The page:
Review: Tár

SEAL OF APPROVAL

Director: Todd Field

Stars: Cate Blanchett, Sophie Kauer, Nina Hoss

The world has grown more conscious of abuses. Abuses of power, learned habits passed down from prior generations, as well as the environments that fail to challenge such patterns. For the powerful, the privileged and the established, this new era of reckoning – of culpability – presents a genuine threat. What was once transactional is now something for which you can be held accountable. For renowned and seasoned orchestra conductor Lydia Tár (Cate Blanchett) ‘cancel culture’ and its advocates are to be sneered at and dismissed as a new and reductive form of conservatism. It’s a debate that rages on and on and on across the world, and especially online, where the battle lines have been long drawn. Yet an endless stalemate persists.

Working with the Berlin Philharmonic and living in the city with her partner, violinist and concertmaster Sharon Goodnow (Nina Hoss), and her daughter, Petra (Mila Bogojevic), Lydia has a full schedule. She’s entertaining a Q&A in service of her new book, guest teaching a graduate’s masterclass, and getting stuck into the first rehearsals for an upcoming grand production of Mahler’s Fifth. Through these career-driven interactions writer/director Todd Field gradually draws together a character portrait. A damning depiction of a staunch elitist with grave – even predatory – tendencies toward control and manipulation of those around her. Lydia uses her intellect and verbosity to belittle those whom she has judged as inferior, while exerting a magnetic sense of power that keeps those who might question her in check.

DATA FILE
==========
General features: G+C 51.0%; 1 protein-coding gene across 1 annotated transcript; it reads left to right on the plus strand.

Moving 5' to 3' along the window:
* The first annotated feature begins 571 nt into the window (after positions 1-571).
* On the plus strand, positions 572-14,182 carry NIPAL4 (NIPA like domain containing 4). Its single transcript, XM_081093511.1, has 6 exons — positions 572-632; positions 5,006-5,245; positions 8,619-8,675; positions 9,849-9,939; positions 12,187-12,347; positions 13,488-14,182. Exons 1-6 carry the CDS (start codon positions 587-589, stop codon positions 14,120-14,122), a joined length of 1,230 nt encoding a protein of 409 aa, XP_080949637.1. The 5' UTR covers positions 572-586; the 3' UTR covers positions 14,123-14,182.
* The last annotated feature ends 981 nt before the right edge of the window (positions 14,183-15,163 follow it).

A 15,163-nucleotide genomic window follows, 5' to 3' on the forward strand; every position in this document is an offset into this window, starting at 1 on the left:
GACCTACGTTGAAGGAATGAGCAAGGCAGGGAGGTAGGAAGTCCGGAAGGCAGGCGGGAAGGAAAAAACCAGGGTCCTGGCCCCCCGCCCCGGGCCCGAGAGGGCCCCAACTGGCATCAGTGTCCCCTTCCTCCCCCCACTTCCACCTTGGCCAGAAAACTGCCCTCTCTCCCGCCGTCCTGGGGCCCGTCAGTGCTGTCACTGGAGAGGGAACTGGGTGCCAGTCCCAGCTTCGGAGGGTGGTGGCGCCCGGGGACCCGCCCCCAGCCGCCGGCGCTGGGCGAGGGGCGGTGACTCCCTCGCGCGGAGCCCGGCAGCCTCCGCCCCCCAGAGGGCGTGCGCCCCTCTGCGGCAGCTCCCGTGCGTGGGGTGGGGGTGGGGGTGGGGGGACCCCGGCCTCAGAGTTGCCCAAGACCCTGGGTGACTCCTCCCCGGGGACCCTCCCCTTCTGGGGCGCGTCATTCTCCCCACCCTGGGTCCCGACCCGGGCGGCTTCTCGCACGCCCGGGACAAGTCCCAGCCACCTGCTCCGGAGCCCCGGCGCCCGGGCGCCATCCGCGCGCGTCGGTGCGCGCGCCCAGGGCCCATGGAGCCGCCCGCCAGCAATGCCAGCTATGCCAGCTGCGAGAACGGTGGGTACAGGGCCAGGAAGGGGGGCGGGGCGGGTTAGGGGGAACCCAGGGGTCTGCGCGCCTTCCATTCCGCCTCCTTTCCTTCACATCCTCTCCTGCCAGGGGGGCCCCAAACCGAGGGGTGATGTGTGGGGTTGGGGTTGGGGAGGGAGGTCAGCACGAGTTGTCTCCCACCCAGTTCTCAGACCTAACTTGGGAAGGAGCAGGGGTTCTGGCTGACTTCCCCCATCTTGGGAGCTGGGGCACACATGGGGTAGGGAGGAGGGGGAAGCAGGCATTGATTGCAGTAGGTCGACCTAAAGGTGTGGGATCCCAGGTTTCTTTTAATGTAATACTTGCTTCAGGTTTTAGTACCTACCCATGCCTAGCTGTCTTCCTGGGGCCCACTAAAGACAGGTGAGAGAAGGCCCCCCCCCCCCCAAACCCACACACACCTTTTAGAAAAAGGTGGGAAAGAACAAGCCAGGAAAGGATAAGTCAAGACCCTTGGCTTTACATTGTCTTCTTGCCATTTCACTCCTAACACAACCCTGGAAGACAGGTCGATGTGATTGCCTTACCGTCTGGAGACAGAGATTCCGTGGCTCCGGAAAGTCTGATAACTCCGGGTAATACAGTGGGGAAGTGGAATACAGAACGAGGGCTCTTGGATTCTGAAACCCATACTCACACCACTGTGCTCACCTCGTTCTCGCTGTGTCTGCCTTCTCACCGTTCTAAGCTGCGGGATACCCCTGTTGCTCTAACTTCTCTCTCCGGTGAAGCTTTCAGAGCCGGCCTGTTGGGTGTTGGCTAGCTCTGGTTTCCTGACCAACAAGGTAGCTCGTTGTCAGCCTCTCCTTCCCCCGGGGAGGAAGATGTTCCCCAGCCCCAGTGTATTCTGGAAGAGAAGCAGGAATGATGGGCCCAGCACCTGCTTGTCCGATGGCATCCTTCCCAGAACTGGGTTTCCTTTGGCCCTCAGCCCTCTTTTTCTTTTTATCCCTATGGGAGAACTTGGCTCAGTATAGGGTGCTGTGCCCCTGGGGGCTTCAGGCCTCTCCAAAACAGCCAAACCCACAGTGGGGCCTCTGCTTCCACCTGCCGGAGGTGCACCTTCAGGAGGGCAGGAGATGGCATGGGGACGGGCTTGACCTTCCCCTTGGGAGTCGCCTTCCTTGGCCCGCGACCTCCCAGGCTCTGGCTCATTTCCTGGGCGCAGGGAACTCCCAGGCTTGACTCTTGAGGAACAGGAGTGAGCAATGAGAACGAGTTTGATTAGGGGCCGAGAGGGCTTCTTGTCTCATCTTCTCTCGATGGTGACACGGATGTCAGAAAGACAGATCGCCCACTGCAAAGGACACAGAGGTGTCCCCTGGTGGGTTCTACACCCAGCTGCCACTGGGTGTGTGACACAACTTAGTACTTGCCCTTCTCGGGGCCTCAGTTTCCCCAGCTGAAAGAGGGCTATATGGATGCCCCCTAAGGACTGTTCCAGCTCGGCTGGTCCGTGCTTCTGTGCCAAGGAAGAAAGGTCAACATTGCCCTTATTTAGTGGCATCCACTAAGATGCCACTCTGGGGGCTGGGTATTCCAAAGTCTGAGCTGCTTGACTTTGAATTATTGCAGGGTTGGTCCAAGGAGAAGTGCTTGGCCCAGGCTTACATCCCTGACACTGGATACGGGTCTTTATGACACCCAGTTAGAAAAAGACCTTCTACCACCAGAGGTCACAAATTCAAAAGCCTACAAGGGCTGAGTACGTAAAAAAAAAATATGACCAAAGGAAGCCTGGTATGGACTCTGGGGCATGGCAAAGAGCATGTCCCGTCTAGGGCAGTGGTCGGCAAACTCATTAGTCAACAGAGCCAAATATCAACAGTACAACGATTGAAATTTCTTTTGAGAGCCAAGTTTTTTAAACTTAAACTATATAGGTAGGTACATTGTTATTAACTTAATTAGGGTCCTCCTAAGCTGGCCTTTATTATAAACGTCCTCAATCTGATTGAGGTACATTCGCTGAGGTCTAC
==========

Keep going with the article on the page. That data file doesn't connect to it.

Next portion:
Tár, then, is a timely (ach!) interrogation of a ‘type’ that might readily be transferred to the inner workings of any industry. In the sphere of classical music, she is an equivalent to the much publicised Harvey Weinstein; a parallel one imagines many Hollywood insiders grasping as the film does its rounds For Your Consideration. Field’s film is an actor’s dream, a fiery showcase for Blanchett, but a slippery and a-typical kind of prestige picture.

Field appeared famously as pianist Nick Nightingale in Kubrick’s final film Eyes Wide Shut, and one senses the imprint of Stanley’s mannerisms and philosophies all over Tár, even though Field takes pains not to overtly imitate the late master’s visual style. Still, Kubrick is there in the film’s relative detachment, it’s long and exacting takes, and the sense of an hermetically sealed, internalised Berlin. The city is largely absent from the film, which hunkers down in cavernous auditoriums or inhospitable apartments like the one Lydia keeps with her partner and child, which looks like the barely-renovated husk of a multi-storey car park. The chilly concrete walls reflect a comparable rugged toughness in the woman, and Tár is a long and often quiet viewing experience. But, to the credit of all involved, a grimly absorbing one.